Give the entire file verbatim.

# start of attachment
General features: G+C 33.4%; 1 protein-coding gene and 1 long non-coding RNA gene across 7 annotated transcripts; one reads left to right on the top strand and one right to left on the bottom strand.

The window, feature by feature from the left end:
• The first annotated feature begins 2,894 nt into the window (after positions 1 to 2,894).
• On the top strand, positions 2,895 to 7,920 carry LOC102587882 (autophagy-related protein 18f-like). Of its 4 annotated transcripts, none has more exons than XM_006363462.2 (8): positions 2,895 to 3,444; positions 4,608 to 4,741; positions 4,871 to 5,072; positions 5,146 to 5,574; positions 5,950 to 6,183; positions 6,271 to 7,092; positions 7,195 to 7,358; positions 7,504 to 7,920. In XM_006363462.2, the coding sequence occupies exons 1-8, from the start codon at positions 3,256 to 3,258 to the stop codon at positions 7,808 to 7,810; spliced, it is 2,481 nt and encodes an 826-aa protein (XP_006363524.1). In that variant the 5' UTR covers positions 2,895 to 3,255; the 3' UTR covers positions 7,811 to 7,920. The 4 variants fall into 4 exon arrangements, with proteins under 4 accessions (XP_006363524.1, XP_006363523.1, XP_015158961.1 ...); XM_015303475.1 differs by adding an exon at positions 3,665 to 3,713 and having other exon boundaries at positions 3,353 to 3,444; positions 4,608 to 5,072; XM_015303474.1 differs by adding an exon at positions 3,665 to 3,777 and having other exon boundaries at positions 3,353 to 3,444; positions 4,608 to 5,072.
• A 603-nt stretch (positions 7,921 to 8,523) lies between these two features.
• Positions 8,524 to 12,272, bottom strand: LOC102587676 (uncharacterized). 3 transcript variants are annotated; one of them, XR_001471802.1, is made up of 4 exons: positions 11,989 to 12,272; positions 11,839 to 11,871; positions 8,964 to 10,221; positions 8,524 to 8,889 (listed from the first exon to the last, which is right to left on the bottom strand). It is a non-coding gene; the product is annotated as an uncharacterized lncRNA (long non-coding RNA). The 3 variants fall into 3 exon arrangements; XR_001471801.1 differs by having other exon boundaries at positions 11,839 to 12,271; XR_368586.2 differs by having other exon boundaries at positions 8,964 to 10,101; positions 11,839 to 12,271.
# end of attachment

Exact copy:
General features: G+C 33.4%; 1 protein-coding gene and 1 long non-coding RNA gene across 7 annotated transcripts; one reads left to right on the top strand and one right to left on the bottom strand.

The window, feature by feature from the left end:
• The first annotated feature begins 2,894 nt into the window (after positions 1 to 2,894).
• On the top strand, positions 2,895 to 7,920 carry LOC102587882 (autophagy-related protein 18f-like). Of its 4 annotated transcripts, none has more exons than XM_006363462.2 (8): positions 2,895 to 3,444; positions 4,608 to 4,741; positions 4,871 to 5,072; positions 5,146 to 5,574; positions 5,950 to 6,183; positions 6,271 to 7,092; positions 7,195 to 7,358; positions 7,504 to 7,920. In XM_006363462.2, the coding sequence occupies exons 1-8, from the start codon at positions 3,256 to 3,258 to the stop codon at positions 7,808 to 7,810; spliced, it is 2,481 nt and encodes an 826-aa protein (XP_006363524.1). In that variant the 5' UTR covers positions 2,895 to 3,255; the 3' UTR covers positions 7,811 to 7,920. The 4 variants fall into 4 exon arrangements, with proteins under 4 accessions (XP_006363524.1, XP_006363523.1, XP_015158961.1 ...); XM_015303475.1 differs by adding an exon at positions 3,665 to 3,713 and having other exon boundaries at positions 3,353 to 3,444; positions 4,608 to 5,072; XM_015303474.1 differs by adding an exon at positions 3,665 to 3,777 and having other exon boundaries at positions 3,353 to 3,444; positions 4,608 to 5,072.
• A 603-nt stretch (positions 7,921 to 8,523) lies between these two features.
• Positions 8,524 to 12,272, bottom strand: LOC102587676 (uncharacterized). 3 transcript variants are annotated; one of them, XR_001471802.1, is made up of 4 exons: positions 11,989 to 12,272; positions 11,839 to 11,871; positions 8,964 to 10,221; positions 8,524 to 8,889 (listed from the first exon to the last, which is right to left on the bottom strand). It is a non-coding gene; the product is annotated as an uncharacterized lncRNA (long non-coding RNA). The 3 variants fall into 3 exon arrangements; XR_001471801.1 differs by having other exon boundaries at positions 11,839 to 12,271; XR_368586.2 differs by having other exon boundaries at positions 8,964 to 10,101; positions 11,839 to 12,271.